Synopses & Reviews
Winner of the BC National Award for Canadian Non-Fiction
Winner of the 2012 Foreword Magazine Editor's Choice Prize Nonfiction
Shortlisted for the Hilary Weston Prize
Shortlisted for the Charles Taylor Non-Fiction Award
"Charlotte Gill writes with a dexterity and nobility that soars. This is the best book, on several fronts, that I've read in a long time."-Rick Simonson, Elliott Bay Book Company
During Charlotte Gills 20 years working as a tree planter she encountered hundreds of clear-cuts, each one a collision site between human civilization and the natural world, a complicated landscape presenting geographic evidence of our appetites. Charged with sowing the new forest in these clear-cuts, tree planters are a tribe caught between the stumps and the virgin timber, between environmentalists and loggers.
In Eating Dirt, Gill offers up a slice of tree-planting life in all of its soggy, gritty exuberance while questioning the ability of conifer plantations to replace original forests, which evolved over millennia into intricate, complex ecosystems. Among other topics, she also touches on the boom-and-bust history of logging and the versatility of wood, from which we have devised
"'Wherever men make it their business to cut down trees,' Gill writes, 'chances are you'll find people who make a job of putting them back.' In this admirable and occasionally poetic account, the reforester recalls her years spent with 'Johnny Appleseeds for hire.' They are an itinerant group, they aren't unionized, and they have 'no benefits, no holidays. When the work runs out we're laid off.' She details their efforts in Canadian forests, planting in rough-and-rugged areas that had previously been clear-cut, and though Gill (author of the short story collection Ladykiller) admits the experience is grueling, she finds satisfaction in it. She likes the feel of the soil between her fingers, and she describes the 'rituals and routines of planting' as being 'as familiar to me as boiling water or brushing my teeth.' Interestingly and refreshingly enough, Gill steers clear of politics for the most part. She makes little mention of environmental policy, for example, choosing instead to focus on the ordinary people whose actions speak volumes. The trees they plant each year 'shimmy in the wind. There, we say. We did this with our hands. We didn't make millions, and we didn't cure AIDS. But at least a thousand new trees are breathing.' For that, she can be proud-and it makes for a good story.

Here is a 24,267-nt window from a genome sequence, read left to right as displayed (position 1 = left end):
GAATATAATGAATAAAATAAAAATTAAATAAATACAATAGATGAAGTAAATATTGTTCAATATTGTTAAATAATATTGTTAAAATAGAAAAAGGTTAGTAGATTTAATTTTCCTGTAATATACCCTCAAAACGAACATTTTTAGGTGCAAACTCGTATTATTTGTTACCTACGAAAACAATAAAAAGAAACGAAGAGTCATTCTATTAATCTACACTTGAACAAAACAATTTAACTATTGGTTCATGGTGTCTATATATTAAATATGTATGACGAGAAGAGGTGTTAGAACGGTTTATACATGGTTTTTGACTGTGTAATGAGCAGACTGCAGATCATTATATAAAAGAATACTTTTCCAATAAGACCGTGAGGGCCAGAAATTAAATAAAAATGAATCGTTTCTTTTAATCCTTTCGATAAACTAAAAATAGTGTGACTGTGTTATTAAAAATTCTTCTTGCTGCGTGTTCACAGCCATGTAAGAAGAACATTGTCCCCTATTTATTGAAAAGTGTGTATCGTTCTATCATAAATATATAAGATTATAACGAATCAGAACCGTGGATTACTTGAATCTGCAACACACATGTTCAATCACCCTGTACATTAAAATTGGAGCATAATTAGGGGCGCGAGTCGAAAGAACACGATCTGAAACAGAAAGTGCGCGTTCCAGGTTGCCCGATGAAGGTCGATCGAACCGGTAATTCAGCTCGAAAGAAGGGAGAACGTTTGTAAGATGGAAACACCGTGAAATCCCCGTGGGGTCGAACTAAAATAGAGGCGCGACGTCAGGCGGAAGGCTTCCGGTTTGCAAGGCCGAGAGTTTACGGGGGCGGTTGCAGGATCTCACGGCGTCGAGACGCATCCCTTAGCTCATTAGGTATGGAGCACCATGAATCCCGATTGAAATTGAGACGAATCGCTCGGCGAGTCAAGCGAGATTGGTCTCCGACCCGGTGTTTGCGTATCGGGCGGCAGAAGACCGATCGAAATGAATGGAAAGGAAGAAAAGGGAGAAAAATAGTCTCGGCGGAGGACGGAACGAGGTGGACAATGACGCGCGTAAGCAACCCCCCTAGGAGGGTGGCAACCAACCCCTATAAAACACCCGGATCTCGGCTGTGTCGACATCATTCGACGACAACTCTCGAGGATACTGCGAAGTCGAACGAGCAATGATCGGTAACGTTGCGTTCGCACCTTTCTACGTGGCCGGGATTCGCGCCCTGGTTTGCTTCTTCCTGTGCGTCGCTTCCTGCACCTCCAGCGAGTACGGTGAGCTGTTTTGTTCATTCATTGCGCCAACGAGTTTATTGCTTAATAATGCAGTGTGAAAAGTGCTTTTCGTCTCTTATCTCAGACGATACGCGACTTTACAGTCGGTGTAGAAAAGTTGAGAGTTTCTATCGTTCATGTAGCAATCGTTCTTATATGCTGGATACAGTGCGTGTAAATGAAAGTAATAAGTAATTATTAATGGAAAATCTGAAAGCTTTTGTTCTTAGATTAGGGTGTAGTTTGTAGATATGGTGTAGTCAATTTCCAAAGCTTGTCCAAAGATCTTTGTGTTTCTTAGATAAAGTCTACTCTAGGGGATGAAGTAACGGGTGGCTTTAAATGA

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About the Author
was born in London, England and raised in the United States (upstate New York) and Canada. She spent nearly two decades working in the forests of Canada and has planted more than a million trees. Gill has received many accolades for her writing, including nominations for the prestigious Governor Generals Literary Award, Hilary Weston Prize and the BC National Award for Canadian Non-Fiction. Her story collection Ladykiller
won the Danuta Gleed Award and BC Book Prize.